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Detroit— As Wayne County moves closer to completing a deal to put a new criminal justice center in the city, residents in nearby neighborhoods remain concerned that the project will create problems for their community.

During a community meeting hosted by the county Tuesday, several residents questioned the county’s efforts to keep people out of jail, address environmental issues such as pollution near the proposed site and whether the county’s investment is fair to taxpayers.

The Wayne County Commission last week approved a land exchange that allows the county to accept 11 acres of Detroit Department of Transportation property on Warren Avenue near Interstate 75 from the city in exchange for $775,000 or the shuttered American Motor Corp. headquarters on Detroit’s west side. The swap was a requirement of billionaire businessman Dan Gilbert’s offer to build a $533 million criminal justice center that includes a county jail, courthouse and juvenile detention facility.

County officials at Tuesday’s meeting said the jail was essential because existing county jails are crumbling, making it a challenge for inmates and officers. A new jail, officials say, will allow the jail to operate with new technology.

The county would be required to pay $380 million toward the cost of the project.

Gwen Mingo said she would rather see the money invested in community programming to improve quality of life.

“We need more counseling centers in the community,” said Mingo, who lives near the proposed site of the center. “We need to reopen all of the recreation centers and community centers in the city.”

Resident Larry Roberts said the deal doesn’t appear to have enough benefits for community members. He questioned Gilbert receiving a maximum $30 million in parking revenue from the complex before the county gains control.

“Why do we have to help billionaires?” Roberts said. “Do we get a benefit agreement? I mean this is a huge project. Do we get to park in Gilbert’s (parking) lot?”

Representatives for Gilbert did not provide a comment.

Zenna Elhasan, Wayne County corporation counsel, said that while the county jail population is declining, its facilities are aging.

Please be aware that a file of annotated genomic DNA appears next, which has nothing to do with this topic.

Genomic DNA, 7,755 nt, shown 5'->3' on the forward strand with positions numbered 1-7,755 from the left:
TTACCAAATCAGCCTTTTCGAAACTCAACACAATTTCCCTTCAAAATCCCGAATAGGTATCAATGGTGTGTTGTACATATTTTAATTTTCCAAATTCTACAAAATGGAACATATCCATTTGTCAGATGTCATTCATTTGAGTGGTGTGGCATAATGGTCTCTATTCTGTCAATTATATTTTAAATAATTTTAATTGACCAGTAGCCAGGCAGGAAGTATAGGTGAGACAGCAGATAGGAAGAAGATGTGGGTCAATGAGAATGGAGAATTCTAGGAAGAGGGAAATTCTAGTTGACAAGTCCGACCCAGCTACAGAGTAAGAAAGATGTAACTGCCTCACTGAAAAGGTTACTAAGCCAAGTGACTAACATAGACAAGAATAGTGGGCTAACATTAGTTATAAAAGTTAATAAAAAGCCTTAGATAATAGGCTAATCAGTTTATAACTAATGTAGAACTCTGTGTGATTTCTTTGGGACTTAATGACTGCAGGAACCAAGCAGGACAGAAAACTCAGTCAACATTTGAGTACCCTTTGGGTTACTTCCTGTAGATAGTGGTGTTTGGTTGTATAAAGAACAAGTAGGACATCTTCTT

“The fact of the matter is our current facilities are dilapidated and a new jail needs to be built,” Elhasan said.

Some residents complained about air quality issues in the neighborhood, blaming emissions from the nearby Detroit Renewable Power plant on Russell Street.

“I have had people call me over to this area about the dust that’s been in their gardens,” Mingo said. “You do have some serious problems with environmental contamination.”

Elhasan said Detroit Renewable Power is in fully in compliance with state-regulated emissions levels.

Officials say they won’t know whether the site needs environmental cleanup until construction starts.

According to the development and purchase agreement, costs for any remediation of environmental issues must be split between Wayne County and Rock Ventures if the total exceeds the $500,000 that the project budget allocates. The agreement allows for up to $10 million in expenses that can be split.

Wayne County Executive Warren Evans announced in March that the county had reached a deal with Gilbert.

The criminal justice complex will include a 2,280-bed jail, sheriff and prosecutor staff, and administrative offices, 25 courtrooms, five hearing rooms and a 160-bed juvenile detention facility. It could be completed by summer 2022 with a groundbreaking in October, Evans said.

The county commission expects to take a final vote on the deal in June, officials say.

nterry@detroitnews.com

Twitter: @NicquelTerry

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